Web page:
Swine influenza virus is a more complex problem today than it has been in the past. That’s why it’s important to keep a vigilance for SIV all year long.

“We identify SIV in every month of the year from samples sent to the Veterinary Diagnostic Laboratory at Iowa State University,” notes Bruce Janke, a veterinary diagnostician and SIV expert with the Iowa laboratory.

Some experts recommend that veterinarians undertake an annual flu review to help clients examine the critical areas conducive to an effective flu vaccination program. These include: titer levels in sows and gilts; maternal immunity in nursery pigs; and SIV subtypes and their prevalence within the herd.

H1N1 and, more recently, H3N2, are the primary SIV subtypes seen in U.S. herds. In many cases, both subtypes may be involved.

The outbreak in H3N2 in 1998 took diagnostic labs, veterinarians and swine producers by surprise but was not entirely unexpected. The H1N1 virus had remained the only subtype affecting U.S. swine for nearly 75 years before H3N2 arrived on the scene. Tests from diagnostic labs showed that within six months of the identification of the first case of H3N2, the majority of SIV cases were due to H3N2.

But H1N1 was hardly on vacation.

Last year, the majority of cases again were due to the H1N1 strain of SIV. Of the isolates submitted to the National Veterinary Disease Laboratories in Ames, Iowa, 67 percent were H1N1 while 31 percent were H3N2 through the first nine months of 2001.

“Today, the majority of swine herds have been infected with both viruses,” notes Janke, “but, at any given time, one may be circulating more than the other.”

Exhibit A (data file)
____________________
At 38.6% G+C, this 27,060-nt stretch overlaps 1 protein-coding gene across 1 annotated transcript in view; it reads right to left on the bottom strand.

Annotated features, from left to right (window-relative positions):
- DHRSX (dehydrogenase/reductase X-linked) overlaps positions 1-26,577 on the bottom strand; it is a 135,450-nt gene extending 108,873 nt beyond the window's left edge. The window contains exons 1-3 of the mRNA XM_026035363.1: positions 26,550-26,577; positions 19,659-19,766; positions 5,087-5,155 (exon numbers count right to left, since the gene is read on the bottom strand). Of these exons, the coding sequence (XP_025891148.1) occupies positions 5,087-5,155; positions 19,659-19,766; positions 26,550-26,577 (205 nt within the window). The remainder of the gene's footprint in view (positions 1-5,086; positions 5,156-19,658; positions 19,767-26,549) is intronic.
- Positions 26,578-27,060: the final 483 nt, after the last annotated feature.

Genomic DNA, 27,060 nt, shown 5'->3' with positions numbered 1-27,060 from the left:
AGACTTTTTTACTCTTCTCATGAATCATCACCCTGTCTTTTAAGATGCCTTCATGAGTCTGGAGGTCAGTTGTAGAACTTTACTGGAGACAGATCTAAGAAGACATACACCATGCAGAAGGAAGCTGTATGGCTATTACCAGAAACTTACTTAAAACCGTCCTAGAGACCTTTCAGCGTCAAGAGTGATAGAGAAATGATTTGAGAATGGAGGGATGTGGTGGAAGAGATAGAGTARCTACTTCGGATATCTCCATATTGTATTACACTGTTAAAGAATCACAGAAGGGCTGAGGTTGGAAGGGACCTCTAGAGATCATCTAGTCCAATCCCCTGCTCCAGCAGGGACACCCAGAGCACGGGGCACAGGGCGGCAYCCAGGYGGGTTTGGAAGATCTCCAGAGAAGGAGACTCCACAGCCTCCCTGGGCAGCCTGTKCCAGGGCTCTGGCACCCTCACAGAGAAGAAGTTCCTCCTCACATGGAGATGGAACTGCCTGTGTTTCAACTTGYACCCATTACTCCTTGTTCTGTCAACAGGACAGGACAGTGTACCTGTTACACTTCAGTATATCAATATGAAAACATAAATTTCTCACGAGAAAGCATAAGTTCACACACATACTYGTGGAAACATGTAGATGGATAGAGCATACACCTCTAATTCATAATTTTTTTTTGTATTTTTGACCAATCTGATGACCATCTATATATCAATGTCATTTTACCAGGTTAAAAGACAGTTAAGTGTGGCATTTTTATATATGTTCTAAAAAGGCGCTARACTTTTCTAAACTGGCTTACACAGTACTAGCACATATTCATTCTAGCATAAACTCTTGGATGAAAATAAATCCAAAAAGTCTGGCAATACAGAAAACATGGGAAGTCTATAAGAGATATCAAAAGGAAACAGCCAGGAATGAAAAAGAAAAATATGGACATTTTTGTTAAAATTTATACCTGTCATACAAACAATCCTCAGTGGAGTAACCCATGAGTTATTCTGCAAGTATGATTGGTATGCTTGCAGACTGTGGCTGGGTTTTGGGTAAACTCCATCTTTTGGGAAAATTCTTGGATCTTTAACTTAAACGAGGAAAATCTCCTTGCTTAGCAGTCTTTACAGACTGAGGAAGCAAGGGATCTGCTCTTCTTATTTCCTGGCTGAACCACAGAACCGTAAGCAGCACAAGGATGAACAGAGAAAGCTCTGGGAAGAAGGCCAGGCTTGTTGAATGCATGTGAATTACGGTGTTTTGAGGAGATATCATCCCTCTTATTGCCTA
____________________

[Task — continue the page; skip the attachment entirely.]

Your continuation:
For this reason, specialists generally recommend vaccinating for both subtypes – a process made easier with the recent introduction of bivalent swine flu vaccines.

SIV experts suggest the following three steps to keep up-to-date on the status of SIV:

1. Check herd immunity.
The first step in an annual flu review is to determine exposure to H1N1, H3N2 or both. Then check titer levels in gilts and sows to be sure uniform immunity is present throughout the herd. “Incoming gilts or first-litter sows may need an additional vaccination if their titer levels are substantially lower than older sows,” says Janke. If sow titers are high, additional vaccination for gilts provides more stable immunity throughout the sow herd.

2. Watch maternal antibody levels.
It is important to know the levels of maternal antibodies in nursery pigs to ensure optimum vaccination timing. “Without a clear reading of when maternal antibodies fall below an HI level of 10, we can’t successfully vaccinate without fear of interference,” notes Janke.

3. Develop an SIV profile.
The mix and prevalence of subtypes in the herd is critical to an effective vaccination program. “By testing the herd at critical life stages, veterinarians and producers get a much clearer picture of the SIV profile in their herd,” says Janke. “The subtype prevalence within a geographical area also may dictate which vaccination regimen to follow.”

Characterization of the SIV subtypes found in the herd will show any changes in subtype. Janke says that antibodies against one subtype do not effectively cross-protect against a second type.

“The process of subtyping helps veterinarians prescribe the most effective vaccination program for the herd,” he adds.

Jim Carlton is the editor of Swine Practitioner magazine, a supplement to Pork magazine for swine veterinarians.